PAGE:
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Tony Grist

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Still Controversial After All These Years [Jul. 20th, 2018|11:34 am]
Tony Grist
Kipling is in the news because someone decorated the students union in Manchester with a mural rendition of Kipling's "If" and the student politicians (who hadn't been consulted) painted it out and substituted Maya Angelou's "And I Rise"- because Kipling was "a racist" and "an imperialist".

This revives a controversy that has been going on since Kipling's own day. And those of us who love Kipling should probably welcome it on the grounds that there's no such thing as bad publicity. If he has survived the satire of Max Beerbohm, the wilful misinterpretation of G.K Chesterton and the patronage of T.S. Eliot he will most probably survive the disapproval of Manchester Students Union.

As Orwell notes in his 1942 review of Eliot's snooty edition of Kipling's "Selected Poems", most of Kipling's critics- and perhaps many of his admirers too- haven't actually read him.  Those of us who have read him know he has many voices-  many personae. 

I re-read Orwell's essay this morning- and I don't believe he'd read Kipling either- or at least, not the whole of him. He's perceptive about the imperial Kipling of the 1890s (which isn't to say I agree with all the points he makes) but ignores anything that isn't about Empire or the army- and that's a large body of work. Kipling didn't go into a sulk after the Great War and no-one who had read the great stories about love, healing and forgiveness that date from those years could possibly claim that he did. 
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Comments:
[User Picture]From: steepholm
2018-07-20 08:53 pm (UTC)
I think if you decide to decorate your teenager's bedroom wall with your own favourite poems, you shouldn't be surprised if said teenager disparages your choice and prefers their own. The case seems rather similar.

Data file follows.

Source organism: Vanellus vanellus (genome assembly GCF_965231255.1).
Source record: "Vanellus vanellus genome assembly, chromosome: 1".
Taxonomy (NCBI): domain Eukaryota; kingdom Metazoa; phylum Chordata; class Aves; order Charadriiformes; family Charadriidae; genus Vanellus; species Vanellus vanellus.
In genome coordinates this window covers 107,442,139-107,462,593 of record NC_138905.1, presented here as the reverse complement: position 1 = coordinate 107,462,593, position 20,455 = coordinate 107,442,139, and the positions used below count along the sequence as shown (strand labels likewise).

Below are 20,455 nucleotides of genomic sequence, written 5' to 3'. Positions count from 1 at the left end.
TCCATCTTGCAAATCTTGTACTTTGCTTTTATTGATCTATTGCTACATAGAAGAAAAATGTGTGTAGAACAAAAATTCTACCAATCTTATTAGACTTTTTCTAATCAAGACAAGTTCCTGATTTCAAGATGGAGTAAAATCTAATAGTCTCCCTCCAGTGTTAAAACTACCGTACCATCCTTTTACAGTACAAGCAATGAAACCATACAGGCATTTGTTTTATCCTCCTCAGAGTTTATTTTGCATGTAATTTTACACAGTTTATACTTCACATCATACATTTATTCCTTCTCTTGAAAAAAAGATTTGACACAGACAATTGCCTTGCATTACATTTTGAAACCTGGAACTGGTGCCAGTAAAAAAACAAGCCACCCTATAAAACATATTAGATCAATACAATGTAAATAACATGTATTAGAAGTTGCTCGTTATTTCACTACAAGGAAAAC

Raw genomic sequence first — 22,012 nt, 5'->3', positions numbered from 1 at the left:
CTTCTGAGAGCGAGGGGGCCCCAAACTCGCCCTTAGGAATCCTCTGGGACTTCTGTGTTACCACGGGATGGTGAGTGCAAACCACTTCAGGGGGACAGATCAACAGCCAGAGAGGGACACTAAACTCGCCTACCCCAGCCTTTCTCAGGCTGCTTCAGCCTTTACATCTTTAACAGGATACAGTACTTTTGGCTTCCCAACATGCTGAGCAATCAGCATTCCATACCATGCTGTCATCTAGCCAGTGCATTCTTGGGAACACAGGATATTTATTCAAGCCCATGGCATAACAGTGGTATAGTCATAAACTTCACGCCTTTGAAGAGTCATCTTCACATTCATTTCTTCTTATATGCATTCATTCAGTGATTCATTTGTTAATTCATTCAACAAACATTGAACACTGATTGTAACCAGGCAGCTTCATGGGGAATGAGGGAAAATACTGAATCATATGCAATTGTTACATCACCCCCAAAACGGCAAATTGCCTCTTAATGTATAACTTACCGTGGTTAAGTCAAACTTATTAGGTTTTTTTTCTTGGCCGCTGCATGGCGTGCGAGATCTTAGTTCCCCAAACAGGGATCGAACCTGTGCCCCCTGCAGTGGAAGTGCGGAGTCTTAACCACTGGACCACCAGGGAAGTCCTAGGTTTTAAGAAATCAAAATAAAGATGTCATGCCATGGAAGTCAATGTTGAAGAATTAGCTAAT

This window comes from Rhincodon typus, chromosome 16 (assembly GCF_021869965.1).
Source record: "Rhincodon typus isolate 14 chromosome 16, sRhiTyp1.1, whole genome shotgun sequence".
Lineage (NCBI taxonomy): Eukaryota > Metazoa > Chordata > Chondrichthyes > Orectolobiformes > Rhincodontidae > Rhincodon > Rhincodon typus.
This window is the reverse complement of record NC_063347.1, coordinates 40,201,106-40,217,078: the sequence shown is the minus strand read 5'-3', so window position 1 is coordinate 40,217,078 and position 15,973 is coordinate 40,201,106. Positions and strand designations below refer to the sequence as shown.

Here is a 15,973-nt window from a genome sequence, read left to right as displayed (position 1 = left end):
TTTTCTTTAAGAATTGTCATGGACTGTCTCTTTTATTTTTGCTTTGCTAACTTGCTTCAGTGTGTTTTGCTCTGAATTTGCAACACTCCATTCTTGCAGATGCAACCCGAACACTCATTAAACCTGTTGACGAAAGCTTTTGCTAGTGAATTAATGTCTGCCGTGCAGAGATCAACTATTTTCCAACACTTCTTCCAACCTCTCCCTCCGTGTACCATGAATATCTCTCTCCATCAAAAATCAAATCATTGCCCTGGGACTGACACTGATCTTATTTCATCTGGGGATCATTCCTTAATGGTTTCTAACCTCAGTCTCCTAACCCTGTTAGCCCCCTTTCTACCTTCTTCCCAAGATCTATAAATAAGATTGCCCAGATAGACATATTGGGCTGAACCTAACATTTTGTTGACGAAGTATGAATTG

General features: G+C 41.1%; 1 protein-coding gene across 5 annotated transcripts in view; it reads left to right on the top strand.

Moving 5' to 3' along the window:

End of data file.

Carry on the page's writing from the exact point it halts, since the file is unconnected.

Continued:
The story on the BBC website, where I came across it, was incredibly tendentious, describing the decision to replace Kipling with Angelou as "defacement". Although they mentioned that the word "racist" had been used they didn't give any context, so I'm going to reserve judgement on what the SU said until I see what they actually did say. Do you know, by any chance?

I think in the case of "If" - apart from its being a very tired choice - a stronger objection is that it addresses itself exclusively to young men.
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[User Picture]From: poliphilo
2018-07-21 07:34 am (UTC)
I only know what I read in the papers. I doubt that the SU rep was fairly reported.

I admire "If" as a technical achievement and I love the lines about "triumph and disaster" but it's one of those art works that has become stale through over-exposure. I wouldn't want it on my wall either.


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[User Picture]From: idahoswede
2018-07-21 06:06 am (UTC)
I wonder if we are going to start having revisionist literature in libraries now? I find it difficult to understand how people can totally ignore good writing and just base judgments on how politically correct it is now in 2018. If so, you are going to have quite a sweep of the shelves and what is going to replace it? Jane Eyre? Abusive relationship (just to start). Same with Jane Austen. Oliver Twist? Child abuse, gotta get rid of that.
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[User Picture]From: poliphilo
2018-07-21 08:24 am (UTC)
Stories about texts being erased or censored make us jumpy- because we've been here before. Every society has had its blue-pencillers and book-burners- and they always think they're doing what they do for the good of society.

This particular instance of censorship is fairly trivial- and the media have tried- as they always do- to make as big a drama of it as they can. If it niggles me it's because I think Kipling has been misunderstood- and doesn't actually stand for things his critics think he does- but then I've read most of what he published- and they haven't.

Edited at 2018-07-21 08:27 am (UTC)
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